We had been looking forward to our trip to Dharamashala since the minute we left Tibet. McLeod Ganj (near Dharamashala) is the home of the exiled 14th Dalai Lama and about 2,000 Tibetans. Some people say that Dharamashala is more like Tibet than Tibet is under the Chinese rule, however we didn’t see half the culture here that we experienced in Tibet… there were no rug bench tea houses with thermoses of sweet tea, no high plains with yaks or yak butter, and the Tibetans don’t sing while they work or dress the same. However, in this place the Tibetan flag can be raised freely.
McLeod Ganj offers a wide range of information regarding the situation in Tibet from classroom sessions to informational videos and grassroots meet-ups. The small mountain city also hosts a variety of activities to experience and learn about Buddhism including debating monks, lectures by monk, yoga, and meditation classes. There is a lot going on and most of it is either word of mouth or advertised on bulletin boards. It felt eerily like being back in college on the UC Berkeley campus speckled with Free Tibet stickers and shoeless hippies everywhere you look.
We began our daily quests to learn as much as we could by having a spirulina (grown in India) sprinkled breakfast and some fresh air on our guesthouse rooftop balcony.
In the Library of Tibetan Works and Archives, we sat in on a daily lecture by a monk who was one of the Dali Lama’s interpreters. This lecture focused on “destructive emotions” (i.e. anger, jealousy, ignorance and attachment). Although the lecture was based on old Buddhist scriptures, the monk twisted in modern life and used analogies and references us ‘youngstas’ could understand. He also reinforced seeking happiness from within and one of Robin’s favorite quotes was: “Seeking happiness from outside will only make you tired.” Here is the entrance to the lecture room with huge Tibetan protection weaves:
We visited the museum near the Dalai Lama’s temple that had a very different perspective than the one we visited in Lhasa and portrayed a hostile takeover, rather than a peaceful liberation. At the museum, we watched a documentary called With My Own Eyes presented by the founder of the Tibet Oral History Project. This was a project requested by the Dalai Lama to interview elderly Tibetans (about what Tibet was like before the Chinese occupation) and then have them translated into English and Chinese.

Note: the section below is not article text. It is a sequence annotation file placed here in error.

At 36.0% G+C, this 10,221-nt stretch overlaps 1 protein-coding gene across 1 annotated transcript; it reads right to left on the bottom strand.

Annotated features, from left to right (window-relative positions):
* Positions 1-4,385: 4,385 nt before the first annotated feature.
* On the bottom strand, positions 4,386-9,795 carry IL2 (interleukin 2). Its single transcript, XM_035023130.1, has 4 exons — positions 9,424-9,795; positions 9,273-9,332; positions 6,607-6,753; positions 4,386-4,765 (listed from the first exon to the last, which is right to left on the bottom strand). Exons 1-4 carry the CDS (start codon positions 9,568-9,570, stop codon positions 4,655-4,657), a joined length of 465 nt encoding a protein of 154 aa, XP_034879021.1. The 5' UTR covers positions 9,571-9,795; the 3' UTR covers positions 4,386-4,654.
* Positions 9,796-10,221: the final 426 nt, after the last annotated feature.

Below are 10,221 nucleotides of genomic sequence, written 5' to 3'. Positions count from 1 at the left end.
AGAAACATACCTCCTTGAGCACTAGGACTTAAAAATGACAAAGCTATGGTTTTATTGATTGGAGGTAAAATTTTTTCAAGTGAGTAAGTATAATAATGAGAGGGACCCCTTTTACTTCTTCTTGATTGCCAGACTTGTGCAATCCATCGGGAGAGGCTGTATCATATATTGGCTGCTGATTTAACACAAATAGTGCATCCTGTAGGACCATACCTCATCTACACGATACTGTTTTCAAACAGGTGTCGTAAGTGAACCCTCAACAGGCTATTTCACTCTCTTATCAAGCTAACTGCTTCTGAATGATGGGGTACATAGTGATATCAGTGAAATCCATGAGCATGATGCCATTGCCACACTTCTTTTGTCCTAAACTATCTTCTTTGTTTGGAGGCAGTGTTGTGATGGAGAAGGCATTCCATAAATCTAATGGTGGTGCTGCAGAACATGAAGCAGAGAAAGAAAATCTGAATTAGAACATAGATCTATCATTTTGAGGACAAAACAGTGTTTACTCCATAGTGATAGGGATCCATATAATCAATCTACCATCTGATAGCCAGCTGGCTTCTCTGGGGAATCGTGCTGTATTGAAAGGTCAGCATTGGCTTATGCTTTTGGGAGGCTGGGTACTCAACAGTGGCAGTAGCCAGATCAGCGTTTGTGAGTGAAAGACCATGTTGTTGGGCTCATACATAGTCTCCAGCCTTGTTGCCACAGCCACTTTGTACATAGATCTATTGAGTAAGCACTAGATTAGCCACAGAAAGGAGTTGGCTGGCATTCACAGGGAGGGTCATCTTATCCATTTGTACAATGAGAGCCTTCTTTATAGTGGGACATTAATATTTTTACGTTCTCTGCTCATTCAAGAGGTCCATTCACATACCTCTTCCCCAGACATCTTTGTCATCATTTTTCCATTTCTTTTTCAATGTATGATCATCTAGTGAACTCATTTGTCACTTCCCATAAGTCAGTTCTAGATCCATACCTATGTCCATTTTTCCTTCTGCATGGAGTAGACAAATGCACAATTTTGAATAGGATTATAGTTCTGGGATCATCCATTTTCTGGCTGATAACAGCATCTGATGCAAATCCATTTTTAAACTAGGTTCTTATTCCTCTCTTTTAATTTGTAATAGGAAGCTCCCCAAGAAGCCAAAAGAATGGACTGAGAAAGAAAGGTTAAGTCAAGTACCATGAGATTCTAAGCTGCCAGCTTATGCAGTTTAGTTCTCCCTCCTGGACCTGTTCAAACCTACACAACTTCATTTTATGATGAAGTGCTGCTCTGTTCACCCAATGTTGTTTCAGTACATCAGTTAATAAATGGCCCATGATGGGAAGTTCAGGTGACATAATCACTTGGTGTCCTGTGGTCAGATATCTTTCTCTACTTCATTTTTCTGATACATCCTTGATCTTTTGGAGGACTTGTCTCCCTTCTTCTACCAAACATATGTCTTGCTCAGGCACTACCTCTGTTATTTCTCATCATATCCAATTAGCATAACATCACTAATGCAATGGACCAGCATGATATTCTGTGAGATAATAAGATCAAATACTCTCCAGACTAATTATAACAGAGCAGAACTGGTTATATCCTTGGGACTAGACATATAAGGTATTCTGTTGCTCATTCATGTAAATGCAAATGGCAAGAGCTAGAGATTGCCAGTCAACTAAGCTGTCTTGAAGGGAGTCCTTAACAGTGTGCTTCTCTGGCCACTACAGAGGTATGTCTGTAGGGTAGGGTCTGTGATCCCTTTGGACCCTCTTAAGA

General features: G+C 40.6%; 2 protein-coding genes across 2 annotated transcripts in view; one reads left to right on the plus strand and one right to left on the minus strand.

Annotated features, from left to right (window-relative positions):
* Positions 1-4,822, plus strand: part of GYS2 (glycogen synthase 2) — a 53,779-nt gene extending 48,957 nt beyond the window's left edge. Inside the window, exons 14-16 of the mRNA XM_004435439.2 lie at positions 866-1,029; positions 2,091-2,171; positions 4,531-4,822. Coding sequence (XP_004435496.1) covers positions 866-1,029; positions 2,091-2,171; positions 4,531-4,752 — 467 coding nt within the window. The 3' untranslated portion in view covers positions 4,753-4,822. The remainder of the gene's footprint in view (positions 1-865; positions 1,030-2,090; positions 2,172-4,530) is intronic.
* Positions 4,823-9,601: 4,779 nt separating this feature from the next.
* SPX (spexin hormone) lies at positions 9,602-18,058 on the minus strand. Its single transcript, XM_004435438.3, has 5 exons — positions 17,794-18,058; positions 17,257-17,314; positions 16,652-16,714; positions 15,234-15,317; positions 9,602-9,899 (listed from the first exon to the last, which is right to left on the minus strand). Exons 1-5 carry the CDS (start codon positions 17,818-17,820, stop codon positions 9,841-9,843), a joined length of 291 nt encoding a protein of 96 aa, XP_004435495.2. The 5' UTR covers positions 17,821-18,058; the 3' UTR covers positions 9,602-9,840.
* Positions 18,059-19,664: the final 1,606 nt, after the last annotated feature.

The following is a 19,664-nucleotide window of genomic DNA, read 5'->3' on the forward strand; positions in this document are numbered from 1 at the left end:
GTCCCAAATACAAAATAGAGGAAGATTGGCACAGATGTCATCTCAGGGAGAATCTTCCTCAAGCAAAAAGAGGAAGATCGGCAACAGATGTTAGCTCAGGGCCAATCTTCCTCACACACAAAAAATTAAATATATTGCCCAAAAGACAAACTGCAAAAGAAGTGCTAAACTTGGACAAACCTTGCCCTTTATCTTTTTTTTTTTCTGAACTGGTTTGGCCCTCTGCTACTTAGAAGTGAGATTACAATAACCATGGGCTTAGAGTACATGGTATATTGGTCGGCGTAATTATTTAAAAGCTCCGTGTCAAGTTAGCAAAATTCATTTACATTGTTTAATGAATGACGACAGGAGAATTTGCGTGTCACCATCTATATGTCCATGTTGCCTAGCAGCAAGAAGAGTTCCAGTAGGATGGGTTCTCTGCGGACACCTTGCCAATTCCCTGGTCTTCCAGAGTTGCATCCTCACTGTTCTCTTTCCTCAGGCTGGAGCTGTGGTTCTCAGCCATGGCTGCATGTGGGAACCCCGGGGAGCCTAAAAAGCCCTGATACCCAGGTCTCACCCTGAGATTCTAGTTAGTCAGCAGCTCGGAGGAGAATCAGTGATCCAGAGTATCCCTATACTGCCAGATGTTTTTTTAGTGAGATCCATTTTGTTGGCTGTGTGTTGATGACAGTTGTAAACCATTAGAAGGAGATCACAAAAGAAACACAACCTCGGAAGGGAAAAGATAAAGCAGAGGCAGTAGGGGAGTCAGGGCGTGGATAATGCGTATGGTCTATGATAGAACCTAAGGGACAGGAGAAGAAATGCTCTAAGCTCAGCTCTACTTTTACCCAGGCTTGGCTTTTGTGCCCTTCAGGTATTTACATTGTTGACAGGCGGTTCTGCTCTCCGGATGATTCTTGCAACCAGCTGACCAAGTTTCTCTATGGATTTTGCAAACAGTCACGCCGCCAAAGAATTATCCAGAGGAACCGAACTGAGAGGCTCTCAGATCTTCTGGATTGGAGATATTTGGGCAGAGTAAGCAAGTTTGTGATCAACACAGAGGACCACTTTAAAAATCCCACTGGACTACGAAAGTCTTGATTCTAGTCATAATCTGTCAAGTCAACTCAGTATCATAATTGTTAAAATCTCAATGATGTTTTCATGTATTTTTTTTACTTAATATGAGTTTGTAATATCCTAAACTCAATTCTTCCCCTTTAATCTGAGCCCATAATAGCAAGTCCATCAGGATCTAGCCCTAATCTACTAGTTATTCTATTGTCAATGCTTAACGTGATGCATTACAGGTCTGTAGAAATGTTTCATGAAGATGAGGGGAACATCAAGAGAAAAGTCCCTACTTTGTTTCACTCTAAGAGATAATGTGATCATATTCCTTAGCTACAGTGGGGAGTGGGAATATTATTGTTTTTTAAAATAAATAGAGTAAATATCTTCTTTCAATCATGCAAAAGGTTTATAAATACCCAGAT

We had hoped to find a place to help monks and refugees learn English, and as luck (or karma) would have it, Robin was handed a flyer by a monk for an organization in need of volunteers at 2pm followed by dinner (monk made momos) and a movie (Kundun - biography of 14th Dalai Lama). Being called ‘teacher’ and hearing our student’s stories at the English session was humbling as we sat in small groups on the floor. The momo feast included 4 types of momos –potato, spinach, cabbage and chocolate. Never fear, we are determined to make momos when we return home!
One of the great things about McLeod Ganj is that it’s up on a mountain so it’s an excellent place for yoga and meditation retreats. We didn’t enroll in any of the week long retreats but spent a few mornings with guided yoga and meditation classes as well as a long hike through Dharamkot to Triund. Along the paths between the towns we admired the many old monks who hiked uphill daily (one who from a distance totally looked like Yoda).
Our Tushita meditation instructor shared an analogy with us… he said our minds are like a murky glass of water – full of thoughts. When meditating, we allow the glass to settle all the particles (aka - thoughts) to the bottom of the glass, so that you have a clear glass of water (aka - a clear mind). It all finally made sense to Robin; she just needed a water treatment explanation to make sense of it all. Unfortunately, we need a bit more practice before going more than a few seconds between thoughts
One of the reasons why we traveled to McLeod Ganj was based on a recommendation from an Aussie couple that we met on a boat in Thailand three months earlier. As fate would have it, we ran into Angie and Nigel on the streets of McLeod Ganj and caught up over dinner and a glass of fresh lemon ginger honey tea!
We are thankful and lucky to have had the opportunity to visit both Tibet, and the Dalai Lama’s temple in McLeod Ganj.
As we post this blog the Tibetan struggle continues with two recent monk self-immolations in the heart of Lhasa and China has once again closed Tibet’s borders to foreigners.